Thomas Gold:    No, it's not a secret. I'm going to do an album by the end of next year. That's the news for me. That's like my decision.

Ray:    Are we to expect the same flavor, the same style, or are you trying to implement something different?

Thomas Gold:    I'm going to change but it's not like, it's not going to be a sudden change. I'm going to make it like a transition. I want to find myself where to go. I have a lot of ideas in my head, but first of all I want to still connect to my people, to my fans. And I want to connect to my music. I have so many different ideas. I'm not going for trap right now. That's not the point. It's more like evolving myself. For example I want to include a lot of real instrument, like acoustic guitars, electric guitars, pianos, and vocals, vocals, vocals. I have a bunch of things going on right now, projects with song writers, and producers, and singers. It's really exciting. I'm collecting material and I think you will start hearing it by let's say the beginning of summer when I put up my releases for this time, that my style's going to change a little bit.

    I just need to figure out myself, as I said, I'm in the middle of working on a couple of things and I just want to make them perfect for myself. I want to tell this story. I want to go in different ways. Not too different, but yeah, like let's say set myself up for the future.

Stephanie:    Is that going to be ready for Governors Island next year?

Thomas Gold:    We talked about that already. I don't know if it's going to be done for Governors Island, but it's definitely going to be something big in New York. We want to do something special again.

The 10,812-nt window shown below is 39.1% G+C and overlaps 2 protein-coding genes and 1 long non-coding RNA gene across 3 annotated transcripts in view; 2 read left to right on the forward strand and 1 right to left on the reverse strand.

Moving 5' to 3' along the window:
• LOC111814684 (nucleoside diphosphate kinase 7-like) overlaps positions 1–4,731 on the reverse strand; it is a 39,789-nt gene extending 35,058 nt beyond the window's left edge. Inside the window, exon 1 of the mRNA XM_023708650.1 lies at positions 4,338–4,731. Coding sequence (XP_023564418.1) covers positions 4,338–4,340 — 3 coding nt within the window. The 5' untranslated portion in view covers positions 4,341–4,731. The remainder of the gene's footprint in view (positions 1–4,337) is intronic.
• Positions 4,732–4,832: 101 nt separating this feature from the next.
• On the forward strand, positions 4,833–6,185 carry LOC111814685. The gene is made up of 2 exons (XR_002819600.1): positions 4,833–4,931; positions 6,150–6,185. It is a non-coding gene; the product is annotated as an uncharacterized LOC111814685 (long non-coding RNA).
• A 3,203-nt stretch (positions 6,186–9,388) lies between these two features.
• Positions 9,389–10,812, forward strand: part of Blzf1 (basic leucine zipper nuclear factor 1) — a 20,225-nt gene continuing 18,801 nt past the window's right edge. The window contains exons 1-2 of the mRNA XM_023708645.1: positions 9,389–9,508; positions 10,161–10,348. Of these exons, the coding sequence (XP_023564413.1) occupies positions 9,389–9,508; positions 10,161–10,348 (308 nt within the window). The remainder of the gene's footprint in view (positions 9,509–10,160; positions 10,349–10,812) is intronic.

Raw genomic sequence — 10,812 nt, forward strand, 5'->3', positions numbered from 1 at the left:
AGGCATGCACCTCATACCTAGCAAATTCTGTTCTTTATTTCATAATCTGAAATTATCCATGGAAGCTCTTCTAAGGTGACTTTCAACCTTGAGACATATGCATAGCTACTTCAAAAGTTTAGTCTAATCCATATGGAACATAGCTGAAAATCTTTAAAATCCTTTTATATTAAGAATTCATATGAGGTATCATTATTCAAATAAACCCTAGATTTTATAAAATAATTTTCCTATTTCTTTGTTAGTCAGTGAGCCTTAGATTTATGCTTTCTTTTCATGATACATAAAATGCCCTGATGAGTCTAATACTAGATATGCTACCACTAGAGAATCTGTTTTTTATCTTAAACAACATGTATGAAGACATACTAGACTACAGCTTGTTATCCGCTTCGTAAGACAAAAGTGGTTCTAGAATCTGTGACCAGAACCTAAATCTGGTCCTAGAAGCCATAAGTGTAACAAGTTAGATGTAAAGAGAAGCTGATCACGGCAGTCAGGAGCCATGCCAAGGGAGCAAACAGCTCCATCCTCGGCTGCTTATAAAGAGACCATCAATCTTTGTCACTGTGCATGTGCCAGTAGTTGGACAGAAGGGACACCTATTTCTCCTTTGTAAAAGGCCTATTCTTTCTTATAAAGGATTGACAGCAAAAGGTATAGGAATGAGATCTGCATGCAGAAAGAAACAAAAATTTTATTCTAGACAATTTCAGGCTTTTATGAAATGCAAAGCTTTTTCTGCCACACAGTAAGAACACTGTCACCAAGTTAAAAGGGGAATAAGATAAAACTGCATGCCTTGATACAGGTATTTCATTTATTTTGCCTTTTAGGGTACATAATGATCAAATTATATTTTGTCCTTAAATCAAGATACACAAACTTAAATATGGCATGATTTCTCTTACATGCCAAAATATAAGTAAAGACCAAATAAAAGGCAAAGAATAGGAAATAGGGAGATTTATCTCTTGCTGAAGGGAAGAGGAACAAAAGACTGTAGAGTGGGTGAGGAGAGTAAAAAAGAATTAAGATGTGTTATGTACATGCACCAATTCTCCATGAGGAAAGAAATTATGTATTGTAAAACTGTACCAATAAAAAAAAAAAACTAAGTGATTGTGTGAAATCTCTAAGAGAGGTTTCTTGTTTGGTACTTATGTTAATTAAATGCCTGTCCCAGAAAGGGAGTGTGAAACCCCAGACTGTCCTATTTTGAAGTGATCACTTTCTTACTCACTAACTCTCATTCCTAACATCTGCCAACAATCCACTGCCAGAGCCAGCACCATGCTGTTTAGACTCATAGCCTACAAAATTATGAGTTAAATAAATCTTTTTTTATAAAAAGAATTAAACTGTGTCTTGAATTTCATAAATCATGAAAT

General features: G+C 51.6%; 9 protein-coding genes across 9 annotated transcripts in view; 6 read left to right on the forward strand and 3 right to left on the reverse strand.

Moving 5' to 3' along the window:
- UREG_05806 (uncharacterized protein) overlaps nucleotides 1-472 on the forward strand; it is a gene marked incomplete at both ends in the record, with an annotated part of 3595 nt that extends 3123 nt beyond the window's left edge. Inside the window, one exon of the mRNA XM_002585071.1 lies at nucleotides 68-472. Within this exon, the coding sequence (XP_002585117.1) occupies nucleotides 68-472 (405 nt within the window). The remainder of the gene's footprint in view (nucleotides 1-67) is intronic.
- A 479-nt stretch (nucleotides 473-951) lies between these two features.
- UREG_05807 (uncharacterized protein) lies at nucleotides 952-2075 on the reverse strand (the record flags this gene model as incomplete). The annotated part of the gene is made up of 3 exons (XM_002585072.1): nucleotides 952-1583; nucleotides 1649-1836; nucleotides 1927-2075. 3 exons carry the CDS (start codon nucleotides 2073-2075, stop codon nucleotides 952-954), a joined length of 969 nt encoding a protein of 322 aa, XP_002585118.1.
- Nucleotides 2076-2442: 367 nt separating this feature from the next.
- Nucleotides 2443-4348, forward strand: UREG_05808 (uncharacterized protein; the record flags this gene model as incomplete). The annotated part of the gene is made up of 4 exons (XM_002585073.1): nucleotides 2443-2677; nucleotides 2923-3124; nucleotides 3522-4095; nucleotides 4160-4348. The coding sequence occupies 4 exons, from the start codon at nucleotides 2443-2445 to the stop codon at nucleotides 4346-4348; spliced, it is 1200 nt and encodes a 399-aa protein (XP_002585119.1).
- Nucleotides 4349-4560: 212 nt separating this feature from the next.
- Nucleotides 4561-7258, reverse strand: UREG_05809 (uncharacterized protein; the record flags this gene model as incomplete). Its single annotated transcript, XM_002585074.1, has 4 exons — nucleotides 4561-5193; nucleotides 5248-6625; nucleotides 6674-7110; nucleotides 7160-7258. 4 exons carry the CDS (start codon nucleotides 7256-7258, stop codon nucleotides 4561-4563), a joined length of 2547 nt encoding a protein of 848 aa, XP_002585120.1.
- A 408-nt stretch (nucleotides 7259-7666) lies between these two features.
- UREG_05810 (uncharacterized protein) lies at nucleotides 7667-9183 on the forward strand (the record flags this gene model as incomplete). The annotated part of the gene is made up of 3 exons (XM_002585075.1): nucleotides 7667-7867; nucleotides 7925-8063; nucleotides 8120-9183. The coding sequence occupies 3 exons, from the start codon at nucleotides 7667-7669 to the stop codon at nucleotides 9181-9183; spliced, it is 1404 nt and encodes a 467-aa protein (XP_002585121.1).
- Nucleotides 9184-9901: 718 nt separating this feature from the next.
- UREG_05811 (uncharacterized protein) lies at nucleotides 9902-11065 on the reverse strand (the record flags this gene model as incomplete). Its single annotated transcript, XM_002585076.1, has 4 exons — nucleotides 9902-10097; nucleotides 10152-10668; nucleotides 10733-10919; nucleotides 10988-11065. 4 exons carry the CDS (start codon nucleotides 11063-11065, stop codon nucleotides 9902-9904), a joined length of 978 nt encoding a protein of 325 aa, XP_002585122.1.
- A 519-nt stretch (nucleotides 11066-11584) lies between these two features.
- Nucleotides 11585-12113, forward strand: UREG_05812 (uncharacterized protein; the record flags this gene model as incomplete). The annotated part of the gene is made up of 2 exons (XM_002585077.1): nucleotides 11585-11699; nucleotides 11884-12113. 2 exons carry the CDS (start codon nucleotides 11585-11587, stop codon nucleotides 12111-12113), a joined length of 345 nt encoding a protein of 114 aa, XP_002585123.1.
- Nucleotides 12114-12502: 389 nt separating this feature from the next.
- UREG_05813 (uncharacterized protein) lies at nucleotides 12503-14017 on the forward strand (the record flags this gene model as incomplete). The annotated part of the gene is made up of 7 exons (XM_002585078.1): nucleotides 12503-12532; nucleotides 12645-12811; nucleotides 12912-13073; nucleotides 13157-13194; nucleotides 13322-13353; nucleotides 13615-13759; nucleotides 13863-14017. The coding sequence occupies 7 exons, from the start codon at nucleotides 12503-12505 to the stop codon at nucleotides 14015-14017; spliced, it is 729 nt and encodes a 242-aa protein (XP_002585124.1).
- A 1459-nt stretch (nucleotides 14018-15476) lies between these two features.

Stephanie:    That's good to hear because you dropped a lot of good songs this year in Governors. I know it's always a very difficult choice to make, but your most memorable DJing experience, whether it had been in a club or a big festival, what was that for you?

Thomas Gold:    I think it was when I played EDC, Vegas, for the very first time on the main stage. It was so big and I was not really prepared for that, I was not ready for that. I was super excited, but if you ask me the question, that's one of the first things coming up. EDC, Las Vegas, it was super hot and it was the main stage. I opened the stage and at the beginning, of course, there were not many people; but after like half of my set, I played for 2 hours, there was a lot of people already. I was like, "Wow, this is impressive." Then I stayed the rest of the night for Swedish House Mafia, and they played my tracks, they played my Lady Gaga remix. We took drinks back stage together. It was a very memorable night, the whole experience.

Stephanie:    Was that the biggest crowd that you had ever played? Well at the time at least?

Thomas Gold:    At that time yes, but I think I played to bigger crowds, yeah. This year when I played EDC, I had a later slot at ground stage and that was a huge crowd for example. And I played Tomorrowland to a big crowd.

Stephanie:    Just to wrap it up, anything you want to say to everybody out there that loves you?

Thomas Gold:    I just want to say thank you for the support throughout the year. 

Stephanie:    Thank you so much. I really appreciate it, for your time. 

Thomas Gold:    My pleasure.